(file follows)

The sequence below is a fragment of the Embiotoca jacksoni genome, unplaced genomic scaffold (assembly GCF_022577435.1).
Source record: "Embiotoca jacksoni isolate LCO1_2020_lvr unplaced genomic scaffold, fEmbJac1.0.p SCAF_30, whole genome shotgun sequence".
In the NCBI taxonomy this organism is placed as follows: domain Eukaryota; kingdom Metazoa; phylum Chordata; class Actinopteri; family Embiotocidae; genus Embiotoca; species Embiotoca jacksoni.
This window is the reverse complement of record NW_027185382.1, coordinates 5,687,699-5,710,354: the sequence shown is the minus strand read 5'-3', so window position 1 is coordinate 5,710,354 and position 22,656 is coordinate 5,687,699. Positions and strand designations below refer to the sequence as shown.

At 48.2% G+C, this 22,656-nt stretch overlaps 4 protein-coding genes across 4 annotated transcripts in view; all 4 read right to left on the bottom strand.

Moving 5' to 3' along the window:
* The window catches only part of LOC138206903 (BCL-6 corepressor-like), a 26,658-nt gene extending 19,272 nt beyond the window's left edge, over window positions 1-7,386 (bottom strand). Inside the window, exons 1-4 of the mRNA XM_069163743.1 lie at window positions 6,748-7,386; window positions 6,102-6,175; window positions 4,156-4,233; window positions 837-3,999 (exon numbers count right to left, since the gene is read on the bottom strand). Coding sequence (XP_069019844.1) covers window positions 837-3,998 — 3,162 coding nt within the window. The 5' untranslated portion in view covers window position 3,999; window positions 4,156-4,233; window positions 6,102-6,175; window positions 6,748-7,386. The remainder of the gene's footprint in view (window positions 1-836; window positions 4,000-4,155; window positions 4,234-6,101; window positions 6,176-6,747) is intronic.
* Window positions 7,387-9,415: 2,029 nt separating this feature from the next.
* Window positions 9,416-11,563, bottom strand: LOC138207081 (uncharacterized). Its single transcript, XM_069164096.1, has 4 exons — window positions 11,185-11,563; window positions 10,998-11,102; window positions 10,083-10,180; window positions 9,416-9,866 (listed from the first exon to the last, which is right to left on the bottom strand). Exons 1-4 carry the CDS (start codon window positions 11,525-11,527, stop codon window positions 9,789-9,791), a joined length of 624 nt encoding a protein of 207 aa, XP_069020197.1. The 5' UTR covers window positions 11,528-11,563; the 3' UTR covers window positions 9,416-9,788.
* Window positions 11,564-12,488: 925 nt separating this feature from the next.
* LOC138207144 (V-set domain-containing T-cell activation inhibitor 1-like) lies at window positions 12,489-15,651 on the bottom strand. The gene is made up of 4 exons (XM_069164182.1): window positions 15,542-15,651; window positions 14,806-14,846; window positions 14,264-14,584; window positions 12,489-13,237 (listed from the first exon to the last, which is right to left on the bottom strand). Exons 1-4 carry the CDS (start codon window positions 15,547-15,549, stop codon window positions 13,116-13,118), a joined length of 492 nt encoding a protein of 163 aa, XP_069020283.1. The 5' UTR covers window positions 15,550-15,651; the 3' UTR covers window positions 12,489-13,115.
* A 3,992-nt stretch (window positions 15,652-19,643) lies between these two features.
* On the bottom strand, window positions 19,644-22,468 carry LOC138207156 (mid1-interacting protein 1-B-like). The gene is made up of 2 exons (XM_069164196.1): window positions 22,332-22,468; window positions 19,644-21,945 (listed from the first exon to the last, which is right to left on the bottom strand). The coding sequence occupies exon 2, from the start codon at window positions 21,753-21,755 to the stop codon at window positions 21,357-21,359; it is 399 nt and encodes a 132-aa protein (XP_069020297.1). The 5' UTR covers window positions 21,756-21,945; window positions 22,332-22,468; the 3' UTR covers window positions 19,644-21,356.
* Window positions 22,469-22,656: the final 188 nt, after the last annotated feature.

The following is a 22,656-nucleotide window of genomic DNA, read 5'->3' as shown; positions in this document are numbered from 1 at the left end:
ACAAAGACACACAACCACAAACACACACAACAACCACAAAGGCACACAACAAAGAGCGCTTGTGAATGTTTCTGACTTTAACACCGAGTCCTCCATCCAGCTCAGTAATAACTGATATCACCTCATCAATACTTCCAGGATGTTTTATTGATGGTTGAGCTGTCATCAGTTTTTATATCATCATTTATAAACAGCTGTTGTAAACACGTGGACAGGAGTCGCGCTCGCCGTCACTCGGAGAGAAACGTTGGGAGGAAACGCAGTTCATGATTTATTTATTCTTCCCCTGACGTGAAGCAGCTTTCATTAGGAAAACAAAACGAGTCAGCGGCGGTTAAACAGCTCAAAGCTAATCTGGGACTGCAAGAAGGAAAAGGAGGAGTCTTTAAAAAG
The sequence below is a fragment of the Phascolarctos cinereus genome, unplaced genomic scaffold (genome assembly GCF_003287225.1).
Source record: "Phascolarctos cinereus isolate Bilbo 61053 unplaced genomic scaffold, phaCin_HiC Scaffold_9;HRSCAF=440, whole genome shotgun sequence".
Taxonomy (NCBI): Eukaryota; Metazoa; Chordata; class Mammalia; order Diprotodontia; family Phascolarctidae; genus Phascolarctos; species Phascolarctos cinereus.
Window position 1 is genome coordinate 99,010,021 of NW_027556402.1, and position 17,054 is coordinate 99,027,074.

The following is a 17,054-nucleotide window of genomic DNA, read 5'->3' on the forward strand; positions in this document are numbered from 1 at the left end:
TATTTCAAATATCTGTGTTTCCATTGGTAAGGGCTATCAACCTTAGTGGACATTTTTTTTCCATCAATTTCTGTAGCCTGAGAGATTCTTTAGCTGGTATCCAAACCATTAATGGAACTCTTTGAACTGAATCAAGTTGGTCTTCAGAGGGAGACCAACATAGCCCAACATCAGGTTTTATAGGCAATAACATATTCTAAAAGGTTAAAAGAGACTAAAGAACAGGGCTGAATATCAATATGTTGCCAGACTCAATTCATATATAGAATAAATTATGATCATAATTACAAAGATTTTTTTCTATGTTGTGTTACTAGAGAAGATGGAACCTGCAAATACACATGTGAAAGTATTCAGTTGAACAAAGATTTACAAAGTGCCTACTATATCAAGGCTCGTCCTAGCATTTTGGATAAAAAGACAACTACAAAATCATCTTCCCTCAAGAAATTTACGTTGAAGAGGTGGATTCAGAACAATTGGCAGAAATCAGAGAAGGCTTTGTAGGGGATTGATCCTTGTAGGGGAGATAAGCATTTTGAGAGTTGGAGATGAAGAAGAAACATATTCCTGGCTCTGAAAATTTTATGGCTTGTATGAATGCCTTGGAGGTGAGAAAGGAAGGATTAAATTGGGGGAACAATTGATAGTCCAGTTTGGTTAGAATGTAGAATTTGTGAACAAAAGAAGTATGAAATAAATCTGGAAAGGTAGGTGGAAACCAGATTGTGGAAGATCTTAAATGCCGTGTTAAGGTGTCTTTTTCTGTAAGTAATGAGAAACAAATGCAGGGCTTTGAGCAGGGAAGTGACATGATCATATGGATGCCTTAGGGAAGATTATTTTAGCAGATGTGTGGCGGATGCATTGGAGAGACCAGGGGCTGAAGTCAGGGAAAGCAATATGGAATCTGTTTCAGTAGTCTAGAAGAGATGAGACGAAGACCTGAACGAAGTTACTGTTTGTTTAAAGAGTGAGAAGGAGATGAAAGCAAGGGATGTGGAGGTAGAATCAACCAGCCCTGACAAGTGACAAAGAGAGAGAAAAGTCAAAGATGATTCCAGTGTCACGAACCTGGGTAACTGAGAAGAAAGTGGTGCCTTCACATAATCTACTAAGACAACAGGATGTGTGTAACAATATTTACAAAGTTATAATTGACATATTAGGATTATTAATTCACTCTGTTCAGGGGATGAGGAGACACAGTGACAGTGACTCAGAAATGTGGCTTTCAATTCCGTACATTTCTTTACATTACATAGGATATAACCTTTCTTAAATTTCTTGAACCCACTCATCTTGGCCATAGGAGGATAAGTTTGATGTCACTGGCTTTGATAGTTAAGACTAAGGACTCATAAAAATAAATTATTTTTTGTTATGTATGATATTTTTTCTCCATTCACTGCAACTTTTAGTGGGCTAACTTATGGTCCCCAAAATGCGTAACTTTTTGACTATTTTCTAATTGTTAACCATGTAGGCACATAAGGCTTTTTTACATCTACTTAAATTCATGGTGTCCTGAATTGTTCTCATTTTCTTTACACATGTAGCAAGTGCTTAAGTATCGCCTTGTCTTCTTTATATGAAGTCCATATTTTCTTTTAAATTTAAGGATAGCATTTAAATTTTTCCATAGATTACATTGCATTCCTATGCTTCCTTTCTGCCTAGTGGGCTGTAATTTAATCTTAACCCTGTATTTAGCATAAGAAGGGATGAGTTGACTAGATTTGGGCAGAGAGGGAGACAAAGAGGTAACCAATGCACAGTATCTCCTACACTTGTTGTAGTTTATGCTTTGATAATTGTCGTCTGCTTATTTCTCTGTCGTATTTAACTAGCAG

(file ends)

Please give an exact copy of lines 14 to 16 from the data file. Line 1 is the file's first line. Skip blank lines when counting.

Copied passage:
* Window positions 22,469-22,656: the final 188 nt, after the last annotated feature.

The following is a 22,656-nucleotide window of genomic DNA, read 5'->3' as shown; positions in this document are numbered from 1 at the left end:
ACAAAGACACACAACCACAAACACACACAACAACCACAAAGGCACACAACAAAGAGCGCTTGTGAATGTTTCTGACTTTAACACCGAGTCCTCCATCCAGCTCAGTAATAACTGATATCACCTCATCAATACTTCCAGGATGTTTTATTGATGGTTGAGCTGTCATCAGTTTTTATATCATCATTTATAAACAGCTGTTGTAAACACGTGGACAGGAGTCGCGCTCGCCGTCACTCGGAGAGAAACGTTGGGAGGAAACGCAGTTCATGATTTATTTATTCTTCCCCTGACGTGAAGCAGCTTTCATTAGGAAAACAAAACGAGTCAGCGGCGGTTAAACAGCTCAAAGCTAATCTGGGACTGCAAGAAGGAAAAGGAGGAGTCTTTAAAAAG